WASHINGTON, Jan. 17 /U.S. Newswire/ -- Patriots to Restore Checks and Balances (PRCB) today called upon Congress to hold open, substantive oversight hearings examining the President's authorization of the National Security Agency (NSA) to violate domestic surveillance requirements outlined in the Federal Intelligence Surveillance Act (FISA).

Former U.S. Rep. Bob Barr, chairman of PRCB, was joined by fellow conservatives Grover Norquist, president of Americans for Tax Reform (ATR); David Keene, chairman of the American Conservative Union; Paul Weyrich, chairman and CEO of the Free Congress Foundation and Alan Gottlieb, founder of the Second Amendment Foundation, in urging lawmakers to use NSA hearings to establish a solid foundation for restoring much needed constitutional checks and balances to intelligence law.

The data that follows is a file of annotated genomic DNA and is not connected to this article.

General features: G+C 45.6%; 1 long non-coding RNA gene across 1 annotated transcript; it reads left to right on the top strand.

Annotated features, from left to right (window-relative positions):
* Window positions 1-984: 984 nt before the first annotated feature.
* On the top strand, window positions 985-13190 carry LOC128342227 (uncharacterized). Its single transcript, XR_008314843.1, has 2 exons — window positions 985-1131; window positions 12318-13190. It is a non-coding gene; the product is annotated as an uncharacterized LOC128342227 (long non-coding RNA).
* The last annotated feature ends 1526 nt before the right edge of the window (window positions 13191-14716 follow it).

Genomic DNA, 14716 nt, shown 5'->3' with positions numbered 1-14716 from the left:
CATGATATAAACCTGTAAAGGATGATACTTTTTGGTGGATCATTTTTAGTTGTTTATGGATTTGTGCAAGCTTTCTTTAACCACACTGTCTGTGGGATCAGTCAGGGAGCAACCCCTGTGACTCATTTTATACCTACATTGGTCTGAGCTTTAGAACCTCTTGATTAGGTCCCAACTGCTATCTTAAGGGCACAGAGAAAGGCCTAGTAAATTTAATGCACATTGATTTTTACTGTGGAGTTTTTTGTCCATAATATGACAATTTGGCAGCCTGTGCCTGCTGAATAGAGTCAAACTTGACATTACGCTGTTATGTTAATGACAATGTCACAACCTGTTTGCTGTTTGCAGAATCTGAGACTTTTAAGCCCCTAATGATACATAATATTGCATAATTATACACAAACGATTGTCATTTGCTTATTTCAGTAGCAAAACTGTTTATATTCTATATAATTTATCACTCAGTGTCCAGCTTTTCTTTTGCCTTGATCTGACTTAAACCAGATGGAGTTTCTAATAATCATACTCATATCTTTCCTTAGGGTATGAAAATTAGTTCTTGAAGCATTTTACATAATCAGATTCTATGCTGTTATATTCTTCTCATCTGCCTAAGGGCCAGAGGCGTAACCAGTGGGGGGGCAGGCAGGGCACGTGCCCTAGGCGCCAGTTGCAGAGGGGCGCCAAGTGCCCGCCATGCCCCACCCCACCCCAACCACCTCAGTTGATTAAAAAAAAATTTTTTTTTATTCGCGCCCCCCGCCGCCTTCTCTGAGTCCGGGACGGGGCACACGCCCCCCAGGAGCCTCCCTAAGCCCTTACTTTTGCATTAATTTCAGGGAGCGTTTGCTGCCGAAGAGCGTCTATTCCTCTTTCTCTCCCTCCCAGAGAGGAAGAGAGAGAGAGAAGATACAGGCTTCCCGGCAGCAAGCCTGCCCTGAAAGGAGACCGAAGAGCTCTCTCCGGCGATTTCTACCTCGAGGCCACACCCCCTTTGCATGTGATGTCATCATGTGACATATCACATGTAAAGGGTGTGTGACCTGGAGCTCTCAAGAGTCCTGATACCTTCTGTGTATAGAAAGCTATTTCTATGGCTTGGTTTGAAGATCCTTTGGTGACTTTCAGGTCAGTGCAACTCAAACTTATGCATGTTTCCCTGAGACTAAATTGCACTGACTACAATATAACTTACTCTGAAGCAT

Weyrich! I'd never have speculated he would toss his hat in.

Barr, Norquist, Keene, Weyrich. All we need is Dobson and it's a Full House!

Bonus bonus: Former Vice President Al Gore,

"The Administration's response to my speech illustrates perfectly the need for a special counsel to review the legality of the NSA wiretapping program.

"The Attorney General is making a political defense of the President without even addressing the substantive legal questions that have so troubled millions of Americans in both political parties.

"There are two problems with the Attorney General's effort to focus attention on the past instead of the present Administration's behavior. First, as others have thoroughly documented, his charges are factually wrong. Both before and after the Foreign Intelligence Surveillance Act was amended in 1995, the Clinton/Gore Administration complied fully and completely with the terms of the law.br />
"Second, the Attorney General's attempt to cite a previous administration's activity as precedent for theirs - even though factually wrong - ironically demonstrates another reason why we must be so vigilant about their brazen disregard for the law. If unchecked, their behavior would serve as a precedent to encourage future presidents to claim these same powers, which many legal experts in both parties believe are clearly illegal.